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TFI - plug gap, has anyone actually done the advance springs?

625 Views 8 Replies 3 Participants Last post by  Junk Yard Genius
Hey - I did the TFI thing, although it was part of a new engine installation, so I can't really say if the HUGE difference is due to that or what. But I will say that the idling is better, and lower, and it starts almost instantaneously now...

I went with an Autozone remanufactured dist for $52, MSD TFI coil, homemade bracket on the fenderwell, MSD Cap-A-Dapt, and Taylor Spiro-core wires, and Autolite plugs at .035.

Should I have opened up the plug gap? Is that really going to make that much of a difference on an engine that never sees anything above 3000 rpm with the stock 2bbl?

Also, has anyone actually installed the lighter springs and can report on the results. I get the feeling we're all being lazy and leaving that part out. I did... :) - Chuck

Chuck Hadley
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I opened mine up to .045. I didn't do the springs.

I went from a points to Duraspark distributor with Mr. Gasket springs, MSD 6A ignition, TFI coil, MSD wires and Champion plugs gapped @ 0.045 with timing @ 5* BTDC. I cannot say that the springs have made the difference, but my Jeep is like a brand new animal. No hesitation & great acceleration/power. Don't know about MPG yet.

My other vehicle is an Aircraft Carrier.
The springs on mine produced a "midrange boost". It pullers harder faster. I didn't put them in first but for a couple of bucks it's worth it.

"No officer I haven't been drinking , Thats just how my Jeep drives"
Midrange is exactly where the extra zip should show up with lighter springs.
From off idle to about 2,500 to 3,000 is where the springs come into play, and as long as you don't have any detonation, it's free horsepower.
Kind of a pain in the butt to have to take the distributor out and take it apart, but if you really want the 'zip' the HEI guys have, that is how to get it.
Don't put the lightest springs in first, that's a bad Idea...
One factory and one medium kit spring first, then two mediums, then one med & one light.... ect...
Back up one if you get detonation or pinging while mildly accelerating.

If you detonation or pinging comes at cruse, when the throttle is steady, back your timing up a couple of degrees at a time until it stops.
DO NOT LET AN ENGINE DETONATE! Even small amounts of detonation can be VERY harmful, so keep a good ear out...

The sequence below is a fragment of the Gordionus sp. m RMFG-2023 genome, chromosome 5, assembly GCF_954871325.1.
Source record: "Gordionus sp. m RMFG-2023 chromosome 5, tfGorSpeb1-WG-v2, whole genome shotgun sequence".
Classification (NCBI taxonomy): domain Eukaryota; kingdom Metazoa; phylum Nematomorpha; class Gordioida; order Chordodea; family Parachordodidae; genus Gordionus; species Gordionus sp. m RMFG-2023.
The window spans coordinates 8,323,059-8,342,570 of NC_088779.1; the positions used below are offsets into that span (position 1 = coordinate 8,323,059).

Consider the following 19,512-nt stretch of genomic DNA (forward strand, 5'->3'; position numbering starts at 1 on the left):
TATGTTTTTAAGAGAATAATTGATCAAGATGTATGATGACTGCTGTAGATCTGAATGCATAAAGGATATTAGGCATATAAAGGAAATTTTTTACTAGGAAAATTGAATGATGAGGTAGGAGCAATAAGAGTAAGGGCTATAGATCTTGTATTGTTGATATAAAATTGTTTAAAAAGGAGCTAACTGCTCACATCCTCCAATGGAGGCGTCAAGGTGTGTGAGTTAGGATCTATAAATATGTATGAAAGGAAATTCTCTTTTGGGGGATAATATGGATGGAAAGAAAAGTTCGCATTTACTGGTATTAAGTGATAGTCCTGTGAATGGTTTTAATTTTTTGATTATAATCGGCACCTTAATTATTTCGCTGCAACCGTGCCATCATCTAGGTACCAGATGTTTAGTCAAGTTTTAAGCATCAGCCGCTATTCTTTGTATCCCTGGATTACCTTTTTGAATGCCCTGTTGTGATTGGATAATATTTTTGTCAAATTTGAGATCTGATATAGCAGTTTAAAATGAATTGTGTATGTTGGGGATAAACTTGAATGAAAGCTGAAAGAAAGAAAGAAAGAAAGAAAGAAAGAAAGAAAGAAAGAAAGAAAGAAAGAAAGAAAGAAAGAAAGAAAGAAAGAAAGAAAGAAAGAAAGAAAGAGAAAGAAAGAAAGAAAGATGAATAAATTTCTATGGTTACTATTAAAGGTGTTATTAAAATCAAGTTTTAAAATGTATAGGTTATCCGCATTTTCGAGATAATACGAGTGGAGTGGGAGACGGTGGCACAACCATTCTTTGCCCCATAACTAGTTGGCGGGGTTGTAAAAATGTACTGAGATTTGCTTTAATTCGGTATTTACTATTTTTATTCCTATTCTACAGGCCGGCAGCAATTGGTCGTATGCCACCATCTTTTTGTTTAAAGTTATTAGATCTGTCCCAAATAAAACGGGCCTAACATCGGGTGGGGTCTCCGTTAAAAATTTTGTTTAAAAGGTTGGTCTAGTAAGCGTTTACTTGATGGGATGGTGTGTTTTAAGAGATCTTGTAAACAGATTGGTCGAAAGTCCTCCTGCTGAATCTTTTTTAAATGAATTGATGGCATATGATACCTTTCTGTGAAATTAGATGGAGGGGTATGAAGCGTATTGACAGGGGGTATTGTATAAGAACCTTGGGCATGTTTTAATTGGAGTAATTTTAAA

Or buy one of those detonation 'Knock Sensors' out of Summit for a few bucks, and that will tell the tail really quick...

Good luck guys,

If Chris Columbus "Discovered" America (with 25 million already here), Can I Go "Discover" Florida?
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Hi, Chuck... long time, no talk to, etc. I posted a day or two ago about the DS mechanical advance, and I am aware that TR has posted a few times, also. In my opinion, one needs to work with the DS mechanical advance a little, if you want to feel the same performance you feel with the HEI. I agree with TR's post about one heavy and one 'medium' spring is a good place to start. I have only checked two DS distributors on the machine, so far, and based on only these two, I would suggest that TOTAL centrifugal advance needs to be looked at on the DS distributor. I found a 'pin' in a slot controls the amount of mechanical advance available, and I just took a dremel and a file to open the slot. As for the 'amount', I suggest the same amount of advance that a HEI has. TR posted his opinion for an amount, a few days ago. I would go with his experience, or just copy a HEI. I assume most people here will be working at home, with no distributor machine, so I am hoping that I can make some measurements and re-post back here on what to do. If you get a HEI and a DS both in your hands, and compare the total mechanical advance of the two, you will quickly get a rough idea of how much metal to remove from the DS 'slot'. Or if you have simple angle-measuring tools, you could do the same thing. I've just run the 83 CJ DS (CA-emissions) distributor on a distributor machine, and, it seems to have about 6 degrees distributor advance available (or, 12 degrees crankshaft). And, a HEI and a couple of old Delco points distributors, have about 10 degrees (20 crank). You can do a simple calculation to determine the amount of slot-enlargement needed to get 10 distributor degrees in the DS, about 0.090-inch material removal, for a total DS slot-travel of .217-to-.220, at a radius of 1.25 inches. Perhaps TR will post back with some 'target' numbers, as his experience might suggest that the HEI has too much advance, and maybe I am using it as a target, when I should not.
I should caution everyone that the Duraspark distributors I've looked at are from CA emissions (258), and I have no idea if 49-state distributors are the same. Please don't take my word for your 'starting-point', and just start hacking on the slot. I suggest be sure of what you are doing, or, maybe invest a little with someone that has a distributor machine. You could do your own disassembly/reassembly, and enlarging of the slot, but trust someone else to check what you've done.
Best wishes. BobH

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Bob, I won't post on that...
Not because I don't want the numbers out there, but because your suggestions, although effective, require machining, and a distributor machine to verify, and can not be 'Undone' like restoring original springs or distributor cap...

I believe machining is better left to the professionals with a milling machine and distributor machine.
Just a disagreement here, not trying to start anything.